Wednesday, September 23, 2009

Plastic incineration costs?

What do plastics have to do with climate change?

We know that their production requires oil to make the plastic, using over 17 million barrels of oil. The industry that produces the plastic itself fuels its factories with coal. Shipment and distribution? More petroleum. Refrigeration in vending machines and other coolers? More coal-powered electricity combined with the coolant HFCs, greenhouse gases 140 to 11,000 times more heat-trapping than CO2. Disposal requires more shipment to landfills (only 14% of them excape landfills), recycling plants, or in some cases, downcycling where they can be turned into rugs or some such thing (for a fact sheet check and pdf Food and Water Watch). But there is more cost here too.

I've just been reading the EPA's 2007 Executive Summary on the release of greenhouse gas (GHG) emissions. A good deal of the material is on consumption or coal, petroleum, and natural gas and their respective uses in different economic sectors (electricity production, transportation, etc.). If you are versed in climate change materials, there are no surprises in the broad findings - the United States has produced, is producing, and will continue to produce a disproportionate quantity of GHGs that affect the climate. The facts contained in the summary round out and fill in our pictures.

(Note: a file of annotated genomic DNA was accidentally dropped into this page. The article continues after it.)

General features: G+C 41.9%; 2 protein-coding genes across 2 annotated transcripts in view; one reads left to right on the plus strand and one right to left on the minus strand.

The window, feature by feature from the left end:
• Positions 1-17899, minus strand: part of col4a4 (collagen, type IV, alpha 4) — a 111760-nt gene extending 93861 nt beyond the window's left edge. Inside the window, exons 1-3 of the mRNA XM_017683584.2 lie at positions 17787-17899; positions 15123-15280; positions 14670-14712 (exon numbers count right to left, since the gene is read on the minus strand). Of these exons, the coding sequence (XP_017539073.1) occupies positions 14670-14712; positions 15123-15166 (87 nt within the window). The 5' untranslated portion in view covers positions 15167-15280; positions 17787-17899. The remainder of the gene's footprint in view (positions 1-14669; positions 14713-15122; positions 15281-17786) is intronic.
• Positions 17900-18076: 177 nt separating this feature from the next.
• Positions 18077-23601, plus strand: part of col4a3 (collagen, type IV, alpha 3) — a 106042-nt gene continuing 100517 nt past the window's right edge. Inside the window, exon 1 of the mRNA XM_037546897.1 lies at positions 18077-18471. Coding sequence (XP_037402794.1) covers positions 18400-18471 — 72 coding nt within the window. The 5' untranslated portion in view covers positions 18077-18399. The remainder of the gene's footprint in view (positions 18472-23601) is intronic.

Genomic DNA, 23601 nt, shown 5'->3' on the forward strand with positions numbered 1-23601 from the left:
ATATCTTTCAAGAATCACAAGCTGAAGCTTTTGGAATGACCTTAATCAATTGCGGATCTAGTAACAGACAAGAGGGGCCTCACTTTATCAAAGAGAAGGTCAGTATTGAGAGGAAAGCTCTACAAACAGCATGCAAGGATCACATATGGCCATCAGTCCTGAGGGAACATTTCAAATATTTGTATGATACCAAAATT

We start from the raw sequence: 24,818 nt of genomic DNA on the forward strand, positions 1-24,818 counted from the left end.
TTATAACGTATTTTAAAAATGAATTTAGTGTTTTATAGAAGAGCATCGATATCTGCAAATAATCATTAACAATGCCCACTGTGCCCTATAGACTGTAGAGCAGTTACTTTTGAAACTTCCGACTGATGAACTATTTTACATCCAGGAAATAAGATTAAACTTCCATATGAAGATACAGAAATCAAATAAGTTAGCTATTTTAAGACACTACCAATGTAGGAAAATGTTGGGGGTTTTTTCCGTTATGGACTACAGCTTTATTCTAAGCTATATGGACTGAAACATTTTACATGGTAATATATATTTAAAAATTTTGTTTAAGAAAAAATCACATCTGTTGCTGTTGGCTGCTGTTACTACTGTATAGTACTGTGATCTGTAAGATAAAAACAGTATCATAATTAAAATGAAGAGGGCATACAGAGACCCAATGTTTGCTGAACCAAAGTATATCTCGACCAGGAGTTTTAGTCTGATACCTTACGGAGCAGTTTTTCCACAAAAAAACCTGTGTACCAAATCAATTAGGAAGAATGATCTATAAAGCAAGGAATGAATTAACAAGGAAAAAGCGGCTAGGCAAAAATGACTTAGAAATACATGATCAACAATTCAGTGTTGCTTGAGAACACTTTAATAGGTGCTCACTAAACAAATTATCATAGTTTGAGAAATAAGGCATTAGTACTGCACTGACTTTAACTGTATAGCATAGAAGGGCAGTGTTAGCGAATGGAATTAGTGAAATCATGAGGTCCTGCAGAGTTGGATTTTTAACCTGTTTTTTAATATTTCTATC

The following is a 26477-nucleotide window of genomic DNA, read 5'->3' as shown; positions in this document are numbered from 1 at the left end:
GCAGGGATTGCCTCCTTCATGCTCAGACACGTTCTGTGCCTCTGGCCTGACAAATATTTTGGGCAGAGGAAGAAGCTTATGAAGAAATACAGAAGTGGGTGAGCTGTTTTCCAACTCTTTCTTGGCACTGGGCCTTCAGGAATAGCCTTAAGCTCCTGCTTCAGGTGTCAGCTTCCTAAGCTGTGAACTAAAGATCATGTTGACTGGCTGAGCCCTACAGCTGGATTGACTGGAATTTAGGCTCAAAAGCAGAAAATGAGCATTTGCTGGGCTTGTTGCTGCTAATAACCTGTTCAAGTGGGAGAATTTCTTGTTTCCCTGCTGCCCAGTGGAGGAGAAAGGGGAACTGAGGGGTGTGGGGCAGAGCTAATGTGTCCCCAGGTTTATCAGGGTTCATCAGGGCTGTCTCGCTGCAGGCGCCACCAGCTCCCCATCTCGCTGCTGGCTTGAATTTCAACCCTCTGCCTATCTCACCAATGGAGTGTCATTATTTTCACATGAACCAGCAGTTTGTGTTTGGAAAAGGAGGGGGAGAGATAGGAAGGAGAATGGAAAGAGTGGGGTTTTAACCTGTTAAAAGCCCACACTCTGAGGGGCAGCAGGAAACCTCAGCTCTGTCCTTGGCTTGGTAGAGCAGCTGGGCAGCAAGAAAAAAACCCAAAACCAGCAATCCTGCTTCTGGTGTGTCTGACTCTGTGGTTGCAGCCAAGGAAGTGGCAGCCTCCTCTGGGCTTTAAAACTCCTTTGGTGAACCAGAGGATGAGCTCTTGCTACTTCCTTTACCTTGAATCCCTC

One of the most interesting things I found came under "Other significant CO2 trends." The EPA writes, "CO2 emissions from incineration of waste (20.8 Tg CO2 Eq. in 2007) increased by 9.8 Tg CO2 Eq. (90 percent) from 1990 through 2007, as the volume of plastics and other fossil carbon-containing materials in the waste stream grew. [emphasis mine]" We know that from 1990 to 2007 time single-use plastic water bottle use has at least doubled. World Watch reports that from 1997 to 2005 the market's volume doubled to 164 billion liters. PR Inside estimates that the volume will increase to over 174 billion liters in 2011, though public awareness campaigns, bans, and the economic downturn could disrupt this trend. Nonetheless, billions of single-use plastic water bottles in the U.S. have ended up in landfills. [Burned bottle image courtesy of IfEnergy.]

I wonder, then, what proportion of these landfill-bound bottles have been incinerated and been converted into yet more GHGs. I don't know. To some degree it doesn't really matter. The life cycle of the single-use plastic water bottle is so toxic that this just adds some further ugliness to what can only be described as an ecological and social cancer.

1 comment:

  1. Hallo!

    Greatings from Germany! I have made an informationpage about an german recycling- and waste- management- idea in german and english language (kryo- recycling). Pleace spread this infomation to all persons, you know, that many people get knowkedge about this idea and good alternatives to incineration.

    If you and others have some more or new information, pleace send the information to my adress. .

    Here is the link to my informationpage:

    With best Greatings, Felix Staratschek, Freiligrathstr. 2, D- 42477 Radevormwald